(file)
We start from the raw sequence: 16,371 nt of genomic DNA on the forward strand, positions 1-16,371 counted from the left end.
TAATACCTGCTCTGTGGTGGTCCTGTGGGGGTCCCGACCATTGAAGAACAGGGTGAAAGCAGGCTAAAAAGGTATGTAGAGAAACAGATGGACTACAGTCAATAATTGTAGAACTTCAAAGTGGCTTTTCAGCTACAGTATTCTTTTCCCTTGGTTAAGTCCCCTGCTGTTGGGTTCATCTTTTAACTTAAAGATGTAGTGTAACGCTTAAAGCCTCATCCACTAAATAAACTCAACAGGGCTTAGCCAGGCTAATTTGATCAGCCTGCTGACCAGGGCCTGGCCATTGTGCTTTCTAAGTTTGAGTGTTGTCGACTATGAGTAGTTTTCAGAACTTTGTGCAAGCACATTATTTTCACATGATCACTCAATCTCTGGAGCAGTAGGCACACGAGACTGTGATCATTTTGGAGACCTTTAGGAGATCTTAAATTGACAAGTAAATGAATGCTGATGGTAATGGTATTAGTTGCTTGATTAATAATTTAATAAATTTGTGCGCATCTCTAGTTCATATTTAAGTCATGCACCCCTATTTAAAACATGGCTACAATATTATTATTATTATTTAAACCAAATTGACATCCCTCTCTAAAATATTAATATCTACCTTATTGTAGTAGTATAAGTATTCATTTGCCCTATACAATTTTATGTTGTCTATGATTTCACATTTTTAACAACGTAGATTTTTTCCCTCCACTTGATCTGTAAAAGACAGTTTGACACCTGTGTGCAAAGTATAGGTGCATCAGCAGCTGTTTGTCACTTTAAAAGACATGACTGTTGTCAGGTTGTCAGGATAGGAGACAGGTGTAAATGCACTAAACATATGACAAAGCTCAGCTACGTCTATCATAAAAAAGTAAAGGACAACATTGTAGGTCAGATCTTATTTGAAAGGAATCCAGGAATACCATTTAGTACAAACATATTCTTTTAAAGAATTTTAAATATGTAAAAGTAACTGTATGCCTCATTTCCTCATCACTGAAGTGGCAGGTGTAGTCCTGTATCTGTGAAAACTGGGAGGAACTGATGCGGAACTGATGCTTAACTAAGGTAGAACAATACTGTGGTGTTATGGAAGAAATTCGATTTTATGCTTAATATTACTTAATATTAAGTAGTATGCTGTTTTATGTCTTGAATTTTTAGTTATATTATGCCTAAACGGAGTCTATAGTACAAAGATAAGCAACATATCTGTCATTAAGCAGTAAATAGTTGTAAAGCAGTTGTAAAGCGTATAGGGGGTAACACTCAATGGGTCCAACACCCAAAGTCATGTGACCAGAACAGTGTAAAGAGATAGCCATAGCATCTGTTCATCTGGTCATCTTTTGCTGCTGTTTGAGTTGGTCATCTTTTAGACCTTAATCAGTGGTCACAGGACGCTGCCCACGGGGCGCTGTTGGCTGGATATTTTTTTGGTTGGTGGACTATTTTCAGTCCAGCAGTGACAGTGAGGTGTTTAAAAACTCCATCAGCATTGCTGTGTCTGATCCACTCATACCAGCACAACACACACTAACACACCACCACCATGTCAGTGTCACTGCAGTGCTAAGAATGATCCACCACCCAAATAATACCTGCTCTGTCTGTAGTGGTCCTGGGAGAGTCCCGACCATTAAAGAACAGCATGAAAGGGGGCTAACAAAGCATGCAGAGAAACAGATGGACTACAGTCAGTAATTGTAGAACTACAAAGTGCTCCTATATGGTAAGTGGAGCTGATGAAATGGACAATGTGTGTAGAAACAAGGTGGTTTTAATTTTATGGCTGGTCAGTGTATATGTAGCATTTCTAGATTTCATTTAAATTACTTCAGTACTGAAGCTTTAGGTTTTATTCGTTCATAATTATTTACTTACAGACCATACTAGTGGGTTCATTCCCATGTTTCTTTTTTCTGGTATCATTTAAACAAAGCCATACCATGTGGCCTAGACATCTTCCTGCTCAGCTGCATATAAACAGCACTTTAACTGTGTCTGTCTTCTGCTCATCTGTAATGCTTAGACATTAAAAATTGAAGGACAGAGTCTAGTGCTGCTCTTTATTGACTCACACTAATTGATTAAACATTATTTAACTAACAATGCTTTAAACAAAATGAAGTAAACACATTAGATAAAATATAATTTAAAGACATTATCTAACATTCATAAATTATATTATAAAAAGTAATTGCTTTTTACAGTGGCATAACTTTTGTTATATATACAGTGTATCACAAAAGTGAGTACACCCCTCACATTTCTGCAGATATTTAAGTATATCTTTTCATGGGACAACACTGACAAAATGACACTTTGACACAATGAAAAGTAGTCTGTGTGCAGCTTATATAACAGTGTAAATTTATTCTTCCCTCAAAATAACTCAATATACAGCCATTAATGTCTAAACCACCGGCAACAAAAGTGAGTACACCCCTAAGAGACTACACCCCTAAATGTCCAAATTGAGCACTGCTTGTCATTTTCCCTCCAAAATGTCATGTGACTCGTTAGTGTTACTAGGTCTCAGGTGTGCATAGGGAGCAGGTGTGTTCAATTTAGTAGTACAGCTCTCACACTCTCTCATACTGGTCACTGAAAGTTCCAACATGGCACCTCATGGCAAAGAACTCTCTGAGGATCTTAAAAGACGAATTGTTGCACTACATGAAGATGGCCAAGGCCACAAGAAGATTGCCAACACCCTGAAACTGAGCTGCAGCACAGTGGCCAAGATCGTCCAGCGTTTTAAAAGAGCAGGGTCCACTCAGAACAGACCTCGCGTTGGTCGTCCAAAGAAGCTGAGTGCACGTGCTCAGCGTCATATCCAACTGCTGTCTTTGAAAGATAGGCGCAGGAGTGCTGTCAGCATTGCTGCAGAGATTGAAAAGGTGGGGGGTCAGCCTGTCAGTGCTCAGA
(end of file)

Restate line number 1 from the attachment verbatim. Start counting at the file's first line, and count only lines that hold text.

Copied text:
We start from the raw sequence: 16,371 nt of genomic DNA on the forward strand, positions 1-16,371 counted from the left end.